American advance slowed by surrender of Iraqis

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The Independent Online

US soldiers south of Baghdad advanced 10 miles through the Iraqi desert yesterday, having their first face-to-face meeting with civilians and detaining dozens of prisoners.

US soldiers south of Baghdad advanced 10 miles through the Iraqi desert yesterday, having their first face-to-face meeting with civilians and detaining dozens of prisoners.

The 1st and 2nd Brigades of the 3rd Infantry Division moved forward in the vicinity of Karbala, 50 miles south-west of Baghdad. One battalion, conducting a sweep on the US troops eastern flank, near the Euphrates river was slowed by the surrender of dozens of Iraqi soldiers.

The men of A Company, 3rd Battalion, 7th Infantry Regiment advanced with almost no contact until they came to an abandoned mine they had planned to use as their camp.

The mine was no longer abandoned. A dozen Iraqi Bedouins had taken over the old quartz mine and had dug a well, which they used to irrigate a meagre onion crop in the desert sands. As the armoured vehicles approached, the Iraqi farmers waved white flags.

Captain Chris Carter, the commanding officer, informed his battalion commander that he would need to pull his troops back a few hundred metres to avoid the farmers' dilapidated shanties. Lieutenant-Colonel Philip DeCamp agreed.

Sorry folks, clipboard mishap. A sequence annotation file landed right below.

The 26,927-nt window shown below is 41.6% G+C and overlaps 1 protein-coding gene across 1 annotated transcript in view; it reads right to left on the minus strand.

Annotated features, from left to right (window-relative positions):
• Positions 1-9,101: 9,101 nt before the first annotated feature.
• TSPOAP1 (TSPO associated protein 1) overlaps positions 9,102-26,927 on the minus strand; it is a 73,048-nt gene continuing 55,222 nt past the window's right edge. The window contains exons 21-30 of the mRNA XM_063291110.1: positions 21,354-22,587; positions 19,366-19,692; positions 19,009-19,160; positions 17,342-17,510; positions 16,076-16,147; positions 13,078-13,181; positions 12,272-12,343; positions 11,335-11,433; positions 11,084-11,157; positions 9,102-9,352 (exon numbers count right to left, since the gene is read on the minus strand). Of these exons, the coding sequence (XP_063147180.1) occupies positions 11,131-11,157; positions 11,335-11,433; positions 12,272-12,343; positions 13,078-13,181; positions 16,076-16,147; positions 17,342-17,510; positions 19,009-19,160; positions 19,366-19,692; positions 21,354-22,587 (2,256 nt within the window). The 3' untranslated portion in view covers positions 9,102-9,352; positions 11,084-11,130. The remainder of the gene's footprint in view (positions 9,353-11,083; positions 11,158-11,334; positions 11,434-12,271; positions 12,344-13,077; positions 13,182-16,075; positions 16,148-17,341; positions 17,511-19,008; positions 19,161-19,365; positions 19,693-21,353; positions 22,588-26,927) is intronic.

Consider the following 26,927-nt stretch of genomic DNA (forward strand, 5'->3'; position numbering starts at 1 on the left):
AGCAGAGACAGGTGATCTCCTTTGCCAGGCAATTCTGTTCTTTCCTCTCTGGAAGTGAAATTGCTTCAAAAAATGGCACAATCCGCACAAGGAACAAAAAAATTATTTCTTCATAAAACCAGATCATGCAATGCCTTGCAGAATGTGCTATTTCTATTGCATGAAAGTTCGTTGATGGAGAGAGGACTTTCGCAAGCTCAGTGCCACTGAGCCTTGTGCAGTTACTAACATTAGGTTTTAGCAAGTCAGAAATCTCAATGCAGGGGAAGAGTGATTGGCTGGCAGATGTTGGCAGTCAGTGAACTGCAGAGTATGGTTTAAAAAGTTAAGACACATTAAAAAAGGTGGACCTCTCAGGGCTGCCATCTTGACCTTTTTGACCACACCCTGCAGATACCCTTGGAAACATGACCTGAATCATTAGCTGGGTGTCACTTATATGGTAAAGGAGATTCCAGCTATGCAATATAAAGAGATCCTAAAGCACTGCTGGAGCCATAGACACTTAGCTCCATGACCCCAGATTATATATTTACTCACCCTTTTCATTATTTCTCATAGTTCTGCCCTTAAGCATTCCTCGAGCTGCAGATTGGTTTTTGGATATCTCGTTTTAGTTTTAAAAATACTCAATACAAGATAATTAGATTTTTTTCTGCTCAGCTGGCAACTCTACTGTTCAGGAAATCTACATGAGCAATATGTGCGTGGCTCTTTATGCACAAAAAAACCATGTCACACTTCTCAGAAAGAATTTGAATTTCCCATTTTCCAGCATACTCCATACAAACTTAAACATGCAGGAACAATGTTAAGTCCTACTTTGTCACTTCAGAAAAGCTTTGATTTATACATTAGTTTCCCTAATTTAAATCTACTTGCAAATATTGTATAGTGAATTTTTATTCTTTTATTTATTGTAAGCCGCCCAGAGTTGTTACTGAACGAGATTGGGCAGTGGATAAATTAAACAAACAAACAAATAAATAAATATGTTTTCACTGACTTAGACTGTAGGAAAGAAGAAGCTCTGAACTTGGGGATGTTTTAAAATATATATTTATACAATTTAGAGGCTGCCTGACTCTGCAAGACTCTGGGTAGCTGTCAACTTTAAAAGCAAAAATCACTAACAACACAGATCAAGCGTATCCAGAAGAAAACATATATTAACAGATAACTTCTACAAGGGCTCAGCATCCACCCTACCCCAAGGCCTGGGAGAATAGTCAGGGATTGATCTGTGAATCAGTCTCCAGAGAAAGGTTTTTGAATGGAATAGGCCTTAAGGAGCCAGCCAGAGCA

Once his perimeter was set, Capt Carter sent a military intelligence officer, fluent in Arabic, to speak with the farmers.

The officer, accompanied by an assistant, brought sweets for the children. The Iraqi men at first stood back, with their hands behind their heads, struggling to hold up the sticks on which they had tied flour bags in a sign of surrender.

The Iraqis relaxed when the officer told them that they could drop their hands. The Iraqis walked up to the officer, shaking his hand and offering greetings. The officer's message to the Iraqis was simple, the US forces would not hurt them, but they needed to stay away from the American soldiers.The officer said the men had offered the soldiers tea, but the officer could not bring himself to take anything from the families.

The soldiers came away with pity for the poverty of the farmers. Their paranoia after reports of suicide attacks was softened by what appeared to be sincere Iraqi smiles and ordinary people trying to eke out an existence in the harsh desert. "What a miserable way to live," the officer said.

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